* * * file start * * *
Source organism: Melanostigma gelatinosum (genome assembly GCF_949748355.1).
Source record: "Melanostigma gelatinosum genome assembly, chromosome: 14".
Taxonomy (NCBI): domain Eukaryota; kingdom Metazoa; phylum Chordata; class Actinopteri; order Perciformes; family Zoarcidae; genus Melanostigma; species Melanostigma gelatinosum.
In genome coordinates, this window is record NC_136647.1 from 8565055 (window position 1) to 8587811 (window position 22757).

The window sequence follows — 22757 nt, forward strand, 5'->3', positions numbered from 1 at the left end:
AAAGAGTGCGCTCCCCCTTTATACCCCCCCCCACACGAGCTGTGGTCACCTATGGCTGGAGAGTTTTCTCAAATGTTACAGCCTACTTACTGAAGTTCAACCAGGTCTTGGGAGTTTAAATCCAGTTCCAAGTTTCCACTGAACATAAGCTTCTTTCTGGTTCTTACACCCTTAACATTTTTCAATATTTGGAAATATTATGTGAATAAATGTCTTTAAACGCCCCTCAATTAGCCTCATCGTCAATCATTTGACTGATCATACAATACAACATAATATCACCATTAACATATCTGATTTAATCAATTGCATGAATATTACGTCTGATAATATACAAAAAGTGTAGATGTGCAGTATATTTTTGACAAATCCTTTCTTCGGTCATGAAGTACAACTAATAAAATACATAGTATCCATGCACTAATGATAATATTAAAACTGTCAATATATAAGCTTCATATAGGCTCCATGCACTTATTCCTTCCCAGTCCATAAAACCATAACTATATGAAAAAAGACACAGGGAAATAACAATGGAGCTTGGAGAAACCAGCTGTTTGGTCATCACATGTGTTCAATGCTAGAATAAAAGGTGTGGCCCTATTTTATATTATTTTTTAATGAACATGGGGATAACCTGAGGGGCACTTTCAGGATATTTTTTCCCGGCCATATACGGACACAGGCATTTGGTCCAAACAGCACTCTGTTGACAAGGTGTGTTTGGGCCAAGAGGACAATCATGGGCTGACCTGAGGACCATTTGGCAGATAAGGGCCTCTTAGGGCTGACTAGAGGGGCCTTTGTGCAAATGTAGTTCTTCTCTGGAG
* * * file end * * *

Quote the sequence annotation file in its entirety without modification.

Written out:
Source organism: Melanostigma gelatinosum (genome assembly GCF_949748355.1).
Source record: "Melanostigma gelatinosum genome assembly, chromosome: 14".
Taxonomy (NCBI): domain Eukaryota; kingdom Metazoa; phylum Chordata; class Actinopteri; order Perciformes; family Zoarcidae; genus Melanostigma; species Melanostigma gelatinosum.
In genome coordinates, this window is record NC_136647.1 from 8565055 (window position 1) to 8587811 (window position 22757).

The window sequence follows — 22757 nt, forward strand, 5'->3', positions numbered from 1 at the left end:
AAAGAGTGCGCTCCCCCTTTATACCCCCCCCCACACGAGCTGTGGTCACCTATGGCTGGAGAGTTTTCTCAAATGTTACAGCCTACTTACTGAAGTTCAACCAGGTCTTGGGAGTTTAAATCCAGTTCCAAGTTTCCACTGAACATAAGCTTCTTTCTGGTTCTTACACCCTTAACATTTTTCAATATTTGGAAATATTATGTGAATAAATGTCTTTAAACGCCCCTCAATTAGCCTCATCGTCAATCATTTGACTGATCATACAATACAACATAATATCACCATTAACATATCTGATTTAATCAATTGCATGAATATTACGTCTGATAATATACAAAAAGTGTAGATGTGCAGTATATTTTTGACAAATCCTTTCTTCGGTCATGAAGTACAACTAATAAAATACATAGTATCCATGCACTAATGATAATATTAAAACTGTCAATATATAAGCTTCATATAGGCTCCATGCACTTATTCCTTCCCAGTCCATAAAACCATAACTATATGAAAAAAGACACAGGGAAATAACAATGGAGCTTGGAGAAACCAGCTGTTTGGTCATCACATGTGTTCAATGCTAGAATAAAAGGTGTGGCCCTATTTTATATTATTTTTTAATGAACATGGGGATAACCTGAGGGGCACTTTCAGGATATTTTTTCCCGGCCATATACGGACACAGGCATTTGGTCCAAACAGCACTCTGTTGACAAGGTGTGTTTGGGCCAAGAGGACAATCATGGGCTGACCTGAGGACCATTTGGCAGATAAGGGCCTCTTAGGGCTGACTAGAGGGGCCTTTGTGCAAATGTAGTTCTTCTCTGGAG